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Americans speaking no Italian..is it easy to navigate around Italy?

Americans speaking no Italian..is it easy to navigate around Italy?

Mar 17th, 2006, 04:43 AM
  #1  
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Americans speaking no Italian..is it easy to navigate around Italy?

We are renting a car and driving to Tuscany and I am wondering if it will be easy to find our way around Italy. Thanks!
Karamel2373 is offline  
Mar 17th, 2006, 04:48 AM
  #2  
ira
 
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Hi K,

>...easy to find our way around Italy.

Is this your first visit to Italy?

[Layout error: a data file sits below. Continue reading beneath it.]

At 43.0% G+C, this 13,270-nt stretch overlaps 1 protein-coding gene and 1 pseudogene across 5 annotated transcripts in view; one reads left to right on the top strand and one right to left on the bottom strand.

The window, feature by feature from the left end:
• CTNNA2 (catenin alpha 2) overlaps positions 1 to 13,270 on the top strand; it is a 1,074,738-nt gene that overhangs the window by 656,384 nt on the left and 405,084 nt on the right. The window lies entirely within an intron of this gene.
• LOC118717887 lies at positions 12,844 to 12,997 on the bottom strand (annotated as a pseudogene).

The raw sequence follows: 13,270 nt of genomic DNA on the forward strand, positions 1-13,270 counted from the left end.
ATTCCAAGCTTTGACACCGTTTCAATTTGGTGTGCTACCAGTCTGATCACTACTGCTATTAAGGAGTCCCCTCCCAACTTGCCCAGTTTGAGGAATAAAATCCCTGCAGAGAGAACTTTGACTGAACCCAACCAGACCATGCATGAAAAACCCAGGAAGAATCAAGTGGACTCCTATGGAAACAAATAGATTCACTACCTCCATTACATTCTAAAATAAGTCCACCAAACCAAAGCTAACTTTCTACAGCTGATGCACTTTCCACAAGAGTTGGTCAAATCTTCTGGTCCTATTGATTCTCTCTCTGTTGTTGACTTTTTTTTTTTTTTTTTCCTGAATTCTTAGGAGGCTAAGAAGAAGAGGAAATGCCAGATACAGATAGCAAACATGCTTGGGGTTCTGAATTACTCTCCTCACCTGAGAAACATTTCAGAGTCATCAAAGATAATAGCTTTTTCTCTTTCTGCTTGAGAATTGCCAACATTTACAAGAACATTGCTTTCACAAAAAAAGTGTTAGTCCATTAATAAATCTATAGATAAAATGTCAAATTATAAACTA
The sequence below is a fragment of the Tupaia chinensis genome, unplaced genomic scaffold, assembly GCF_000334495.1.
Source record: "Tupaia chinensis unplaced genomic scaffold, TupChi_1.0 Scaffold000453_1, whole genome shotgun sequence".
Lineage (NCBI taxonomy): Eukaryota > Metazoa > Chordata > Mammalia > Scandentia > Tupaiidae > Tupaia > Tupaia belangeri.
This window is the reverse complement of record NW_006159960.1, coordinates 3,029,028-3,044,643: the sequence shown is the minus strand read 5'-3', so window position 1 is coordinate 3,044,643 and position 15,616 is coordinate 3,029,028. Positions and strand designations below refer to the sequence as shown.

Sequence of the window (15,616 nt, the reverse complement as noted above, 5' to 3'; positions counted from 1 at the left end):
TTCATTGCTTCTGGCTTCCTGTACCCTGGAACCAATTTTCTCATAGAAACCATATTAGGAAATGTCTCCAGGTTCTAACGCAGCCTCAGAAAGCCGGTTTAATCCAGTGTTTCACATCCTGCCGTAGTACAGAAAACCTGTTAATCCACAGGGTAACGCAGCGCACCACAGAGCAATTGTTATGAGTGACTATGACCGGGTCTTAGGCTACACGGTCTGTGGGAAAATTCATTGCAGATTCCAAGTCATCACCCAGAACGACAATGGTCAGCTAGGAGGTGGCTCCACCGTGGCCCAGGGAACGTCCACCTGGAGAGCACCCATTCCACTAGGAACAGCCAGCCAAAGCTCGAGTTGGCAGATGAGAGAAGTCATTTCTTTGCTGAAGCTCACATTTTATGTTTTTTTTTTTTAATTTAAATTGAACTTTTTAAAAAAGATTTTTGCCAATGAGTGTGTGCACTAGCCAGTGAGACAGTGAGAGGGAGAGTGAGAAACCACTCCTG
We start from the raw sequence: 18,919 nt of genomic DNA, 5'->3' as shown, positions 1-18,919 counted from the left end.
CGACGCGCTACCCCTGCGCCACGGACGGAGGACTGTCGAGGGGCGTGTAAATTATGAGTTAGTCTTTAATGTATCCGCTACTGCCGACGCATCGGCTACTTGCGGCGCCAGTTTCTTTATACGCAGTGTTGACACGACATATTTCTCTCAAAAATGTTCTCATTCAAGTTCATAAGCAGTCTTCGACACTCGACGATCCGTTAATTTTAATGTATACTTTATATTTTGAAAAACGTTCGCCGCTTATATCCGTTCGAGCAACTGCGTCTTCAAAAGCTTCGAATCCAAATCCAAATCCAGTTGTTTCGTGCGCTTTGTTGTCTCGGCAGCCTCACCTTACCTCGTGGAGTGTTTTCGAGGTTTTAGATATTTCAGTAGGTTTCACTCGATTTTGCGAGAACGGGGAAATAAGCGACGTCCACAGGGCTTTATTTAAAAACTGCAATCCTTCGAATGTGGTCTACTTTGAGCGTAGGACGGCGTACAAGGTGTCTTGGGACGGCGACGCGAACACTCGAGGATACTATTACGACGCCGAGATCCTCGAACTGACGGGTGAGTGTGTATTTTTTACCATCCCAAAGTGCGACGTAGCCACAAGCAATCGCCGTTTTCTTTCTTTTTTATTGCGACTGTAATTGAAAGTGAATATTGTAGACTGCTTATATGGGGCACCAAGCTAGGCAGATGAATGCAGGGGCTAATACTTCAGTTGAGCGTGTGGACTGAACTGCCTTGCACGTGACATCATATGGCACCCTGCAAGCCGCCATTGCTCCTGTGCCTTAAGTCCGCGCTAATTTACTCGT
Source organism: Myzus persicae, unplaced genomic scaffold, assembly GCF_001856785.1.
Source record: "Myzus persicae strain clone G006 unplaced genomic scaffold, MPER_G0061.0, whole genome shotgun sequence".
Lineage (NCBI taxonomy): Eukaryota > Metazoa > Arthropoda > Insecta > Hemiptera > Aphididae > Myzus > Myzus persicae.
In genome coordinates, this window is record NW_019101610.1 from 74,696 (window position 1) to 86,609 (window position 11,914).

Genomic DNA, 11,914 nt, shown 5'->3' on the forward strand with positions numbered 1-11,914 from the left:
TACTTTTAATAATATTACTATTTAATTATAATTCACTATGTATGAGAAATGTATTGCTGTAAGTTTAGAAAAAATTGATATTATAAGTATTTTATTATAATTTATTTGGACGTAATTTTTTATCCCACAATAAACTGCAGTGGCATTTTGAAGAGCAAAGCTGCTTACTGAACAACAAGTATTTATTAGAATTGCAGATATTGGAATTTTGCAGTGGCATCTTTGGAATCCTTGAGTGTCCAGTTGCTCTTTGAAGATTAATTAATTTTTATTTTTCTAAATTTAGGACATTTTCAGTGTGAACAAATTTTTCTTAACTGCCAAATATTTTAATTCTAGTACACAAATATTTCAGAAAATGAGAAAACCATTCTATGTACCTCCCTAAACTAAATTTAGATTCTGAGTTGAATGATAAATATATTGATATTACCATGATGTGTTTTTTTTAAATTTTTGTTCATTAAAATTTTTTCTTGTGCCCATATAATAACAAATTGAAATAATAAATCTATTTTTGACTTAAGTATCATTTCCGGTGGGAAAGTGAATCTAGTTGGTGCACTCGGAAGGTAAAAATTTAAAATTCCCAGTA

If so, probably not.

Is this your first motor trip in Europe?

If so, definitely not.

However, that is no reason why you shouldn't do it.

ira is offline  
Mar 17th, 2006, 04:49 AM
  #3  
 
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I personally think the European driving is infinitely easier than the states as there are signs galore
easily identifiable.
Rhea58 is offline  
Mar 17th, 2006, 04:50 AM
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Are you at all familiar with international road symbols?

Are you planning to BUY a decent road map for use while driving?

If the answer to both of the above are "yes" your trip will be much less complicated IMO
Intrepid1 is offline  
Mar 17th, 2006, 04:50 AM
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yes, just reserve the GPS tracker and you can go anywhere
julzieluv is offline  
Mar 17th, 2006, 04:56 AM